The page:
If you are a salaried individual you must have a pension plan offered by your employer. Understanding what type of pension plan your employer is offering is important to judge whether or not this plan is adequate and whether or not you need to separately save for retirement. Many people often suffer from a false sense of comfort with the employer offered pension plan and do not think that they need to save anything else but panic realising that their retirement benefits will not be enough just few years before retirement. At that point they neither have the time nor the risk bearing capacity to drastically change the situation. In this article we will talk about two primary classes of pension plans, their benefits and more importantly their limitations in retirement planning.
DEFINED BENEFIT (DB) PLANS
As the name suggests, this kind of pension plans assures benefits known beforehand. The pension payments are calculated based on years of service, salary history etc.
For the employee, the biggest benefit of a defined benefit plan is certainly associated with the pension payments. So, the risk associated with the pension plan rests with the employer. If the pension plan fails to generate enough returns required to make the projected pension payments, the employer needs to pay for the shortfall.
This makes the DB plans undesirable for the employers. Requirement of assuring returns and lower acceptable uncertainty means that the portfolio needs to be dominated by fixed income instruments and investment in equity has to be limited. In a decreasing interest rate environment this increases the shortfall of these pension plans and puts financial stress on the employers to maintain such funds. This may make whole plan unviable.
Due to above mentioned issues, only a limited number of employers offer DB plans – Govenrment Banks and Central Civil Services are such examples.
DEFINED CONTRIBUTION (DC) PLANS
This is where the defined contribution plans come. DC plans do not guarantee any assured return. Instead, it defines the contribution made by the employees and the employers. The employees have the freedom to choose the risk they want to take for their retirement plan. So, if one wants, she can choose conservative plans with lower risk or a growth plans with higher risk.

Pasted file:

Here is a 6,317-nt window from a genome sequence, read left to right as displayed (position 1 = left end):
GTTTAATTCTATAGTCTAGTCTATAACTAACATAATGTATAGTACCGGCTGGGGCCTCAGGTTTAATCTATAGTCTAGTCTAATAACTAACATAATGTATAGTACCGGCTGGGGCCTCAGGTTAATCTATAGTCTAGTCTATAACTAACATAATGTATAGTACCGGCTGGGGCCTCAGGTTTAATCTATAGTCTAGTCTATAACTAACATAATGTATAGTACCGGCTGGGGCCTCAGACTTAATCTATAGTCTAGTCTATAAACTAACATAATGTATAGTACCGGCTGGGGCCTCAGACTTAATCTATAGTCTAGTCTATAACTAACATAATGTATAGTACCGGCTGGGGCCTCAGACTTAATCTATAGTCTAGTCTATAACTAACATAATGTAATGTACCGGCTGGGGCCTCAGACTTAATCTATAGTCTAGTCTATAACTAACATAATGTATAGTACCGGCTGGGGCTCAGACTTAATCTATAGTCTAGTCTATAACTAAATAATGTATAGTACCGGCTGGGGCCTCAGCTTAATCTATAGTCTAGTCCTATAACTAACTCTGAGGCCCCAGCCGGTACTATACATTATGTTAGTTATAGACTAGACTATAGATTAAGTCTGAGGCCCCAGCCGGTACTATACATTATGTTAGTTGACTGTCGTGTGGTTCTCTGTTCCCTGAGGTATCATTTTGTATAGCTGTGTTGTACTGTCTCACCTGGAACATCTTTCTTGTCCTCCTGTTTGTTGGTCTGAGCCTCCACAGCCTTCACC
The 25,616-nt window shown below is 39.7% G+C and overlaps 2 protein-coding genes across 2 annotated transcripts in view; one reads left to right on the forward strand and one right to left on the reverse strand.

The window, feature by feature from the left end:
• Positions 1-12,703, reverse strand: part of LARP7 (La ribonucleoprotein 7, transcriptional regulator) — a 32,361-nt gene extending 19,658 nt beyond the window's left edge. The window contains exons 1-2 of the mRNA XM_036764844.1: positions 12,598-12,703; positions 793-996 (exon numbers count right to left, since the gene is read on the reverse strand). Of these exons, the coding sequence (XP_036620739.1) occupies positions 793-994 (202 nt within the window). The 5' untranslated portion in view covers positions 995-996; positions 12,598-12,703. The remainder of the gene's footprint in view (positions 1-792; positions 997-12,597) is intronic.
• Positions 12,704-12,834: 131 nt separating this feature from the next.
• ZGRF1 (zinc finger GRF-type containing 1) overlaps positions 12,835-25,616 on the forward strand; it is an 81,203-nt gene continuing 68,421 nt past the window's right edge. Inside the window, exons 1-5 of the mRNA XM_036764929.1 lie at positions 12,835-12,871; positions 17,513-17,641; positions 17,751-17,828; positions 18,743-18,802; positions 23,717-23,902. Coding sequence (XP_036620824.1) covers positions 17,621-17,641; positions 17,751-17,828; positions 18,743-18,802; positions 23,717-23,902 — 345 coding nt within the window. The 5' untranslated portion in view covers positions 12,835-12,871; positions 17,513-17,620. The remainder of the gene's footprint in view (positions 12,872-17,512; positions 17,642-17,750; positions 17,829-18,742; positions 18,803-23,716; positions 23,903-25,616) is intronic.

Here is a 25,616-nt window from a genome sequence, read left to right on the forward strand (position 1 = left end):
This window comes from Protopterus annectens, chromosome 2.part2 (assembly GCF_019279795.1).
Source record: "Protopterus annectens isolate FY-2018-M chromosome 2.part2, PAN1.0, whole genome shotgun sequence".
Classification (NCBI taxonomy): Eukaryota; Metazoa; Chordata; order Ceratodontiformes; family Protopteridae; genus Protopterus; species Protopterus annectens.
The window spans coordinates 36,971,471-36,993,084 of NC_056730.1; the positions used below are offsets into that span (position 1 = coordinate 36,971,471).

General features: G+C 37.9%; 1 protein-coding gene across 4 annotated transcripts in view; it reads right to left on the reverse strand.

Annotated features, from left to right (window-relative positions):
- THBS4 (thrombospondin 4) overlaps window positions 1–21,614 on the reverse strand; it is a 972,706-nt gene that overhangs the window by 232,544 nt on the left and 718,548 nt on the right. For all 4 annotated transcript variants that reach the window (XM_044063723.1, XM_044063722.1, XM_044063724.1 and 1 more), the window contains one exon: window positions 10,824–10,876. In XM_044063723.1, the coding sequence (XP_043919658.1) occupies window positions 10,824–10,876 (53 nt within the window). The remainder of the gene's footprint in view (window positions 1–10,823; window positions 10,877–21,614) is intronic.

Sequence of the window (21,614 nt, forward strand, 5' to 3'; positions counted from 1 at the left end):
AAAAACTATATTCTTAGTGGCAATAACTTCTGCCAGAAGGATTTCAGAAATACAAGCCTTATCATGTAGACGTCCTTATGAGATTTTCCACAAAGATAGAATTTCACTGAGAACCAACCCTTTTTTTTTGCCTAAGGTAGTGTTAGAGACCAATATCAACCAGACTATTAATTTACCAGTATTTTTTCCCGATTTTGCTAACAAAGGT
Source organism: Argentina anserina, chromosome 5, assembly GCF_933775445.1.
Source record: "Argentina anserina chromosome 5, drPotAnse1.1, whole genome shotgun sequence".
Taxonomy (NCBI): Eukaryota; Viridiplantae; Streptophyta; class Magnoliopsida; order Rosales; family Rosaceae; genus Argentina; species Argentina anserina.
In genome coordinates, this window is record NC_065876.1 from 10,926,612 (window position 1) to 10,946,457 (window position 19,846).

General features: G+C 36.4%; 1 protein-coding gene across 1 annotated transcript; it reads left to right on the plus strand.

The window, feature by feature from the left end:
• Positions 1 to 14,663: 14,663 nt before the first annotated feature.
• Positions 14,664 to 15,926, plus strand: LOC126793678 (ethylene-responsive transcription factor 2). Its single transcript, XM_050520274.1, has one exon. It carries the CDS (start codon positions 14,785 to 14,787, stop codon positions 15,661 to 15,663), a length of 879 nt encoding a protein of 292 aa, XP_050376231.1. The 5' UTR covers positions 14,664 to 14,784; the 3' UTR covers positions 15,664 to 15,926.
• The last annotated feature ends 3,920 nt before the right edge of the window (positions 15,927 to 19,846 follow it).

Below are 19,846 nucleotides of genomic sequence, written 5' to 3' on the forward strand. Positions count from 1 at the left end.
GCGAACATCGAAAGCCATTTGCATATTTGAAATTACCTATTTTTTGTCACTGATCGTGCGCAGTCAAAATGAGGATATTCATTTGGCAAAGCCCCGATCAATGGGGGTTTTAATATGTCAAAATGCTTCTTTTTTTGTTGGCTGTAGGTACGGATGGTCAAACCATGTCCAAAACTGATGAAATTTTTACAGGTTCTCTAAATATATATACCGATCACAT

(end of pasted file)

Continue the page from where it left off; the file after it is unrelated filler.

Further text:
So, both the choice of investment selection as well as the investment risk is diverted to the employees. Most pension schemes nowadays are DC plans. Plans offered by the National Pension System (NPS) are also defined contribution plans.
IS YOUR PENSION PLAN ADEQUATE?
As we can see that both types of pension plans have some benefits and some limitations.
The issue with a defined benefit plan is that it is designed to take lower risk. This also means that while it provides security of the pensioner, the pensioner may miss to take advantage of high risk tolerance capacity, which comes with a secure government job and assured income.
It is highly recommended for these employees to create separate aspirational portfolios with growth investments – a higher proportion in equities and some alternative investments.
The issue with a defined contribution plan is completely different. As the burden of choice rests with the employee who in most cases do not have the skills of investment selection, may end up choosing investments completely different from what is suitable for their risk-profile and future goals. It is highly recommended that the people covered under a DC plan hire an investment professional to help them make the decisions, and if needed, create a complementary portfolio.